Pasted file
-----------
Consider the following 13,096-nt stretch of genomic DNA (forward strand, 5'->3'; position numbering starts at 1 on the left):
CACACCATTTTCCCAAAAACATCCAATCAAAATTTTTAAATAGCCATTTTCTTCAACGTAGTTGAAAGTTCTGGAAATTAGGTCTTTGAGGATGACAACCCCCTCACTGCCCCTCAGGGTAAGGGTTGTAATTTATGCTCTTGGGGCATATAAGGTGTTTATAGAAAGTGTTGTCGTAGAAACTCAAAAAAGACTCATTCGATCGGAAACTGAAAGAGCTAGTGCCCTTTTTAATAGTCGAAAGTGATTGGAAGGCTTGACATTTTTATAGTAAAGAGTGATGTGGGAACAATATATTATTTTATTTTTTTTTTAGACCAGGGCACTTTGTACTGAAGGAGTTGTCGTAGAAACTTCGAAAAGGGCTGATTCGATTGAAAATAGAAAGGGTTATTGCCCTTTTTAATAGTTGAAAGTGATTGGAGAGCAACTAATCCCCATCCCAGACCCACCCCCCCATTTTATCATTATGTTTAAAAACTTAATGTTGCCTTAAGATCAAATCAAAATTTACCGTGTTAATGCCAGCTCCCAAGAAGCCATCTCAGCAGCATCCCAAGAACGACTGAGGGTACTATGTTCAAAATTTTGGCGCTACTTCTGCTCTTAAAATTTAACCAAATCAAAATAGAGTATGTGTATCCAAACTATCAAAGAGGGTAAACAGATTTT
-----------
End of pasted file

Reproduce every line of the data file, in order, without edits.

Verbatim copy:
Consider the following 13,096-nt stretch of genomic DNA (forward strand, 5'->3'; position numbering starts at 1 on the left):
CACACCATTTTCCCAAAAACATCCAATCAAAATTTTTAAATAGCCATTTTCTTCAACGTAGTTGAAAGTTCTGGAAATTAGGTCTTTGAGGATGACAACCCCCTCACTGCCCCTCAGGGTAAGGGTTGTAATTTATGCTCTTGGGGCATATAAGGTGTTTATAGAAAGTGTTGTCGTAGAAACTCAAAAAAGACTCATTCGATCGGAAACTGAAAGAGCTAGTGCCCTTTTTAATAGTCGAAAGTGATTGGAAGGCTTGACATTTTTATAGTAAAGAGTGATGTGGGAACAATATATTATTTTATTTTTTTTTTAGACCAGGGCACTTTGTACTGAAGGAGTTGTCGTAGAAACTTCGAAAAGGGCTGATTCGATTGAAAATAGAAAGGGTTATTGCCCTTTTTAATAGTTGAAAGTGATTGGAGAGCAACTAATCCCCATCCCAGACCCACCCCCCCATTTTATCATTATGTTTAAAAACTTAATGTTGCCTTAAGATCAAATCAAAATTTACCGTGTTAATGCCAGCTCCCAAGAAGCCATCTCAGCAGCATCCCAAGAACGACTGAGGGTACTATGTTCAAAATTTTGGCGCTACTTCTGCTCTTAAAATTTAACCAAATCAAAATAGAGTATGTGTATCCAAACTATCAAAGAGGGTAAACAGATTTT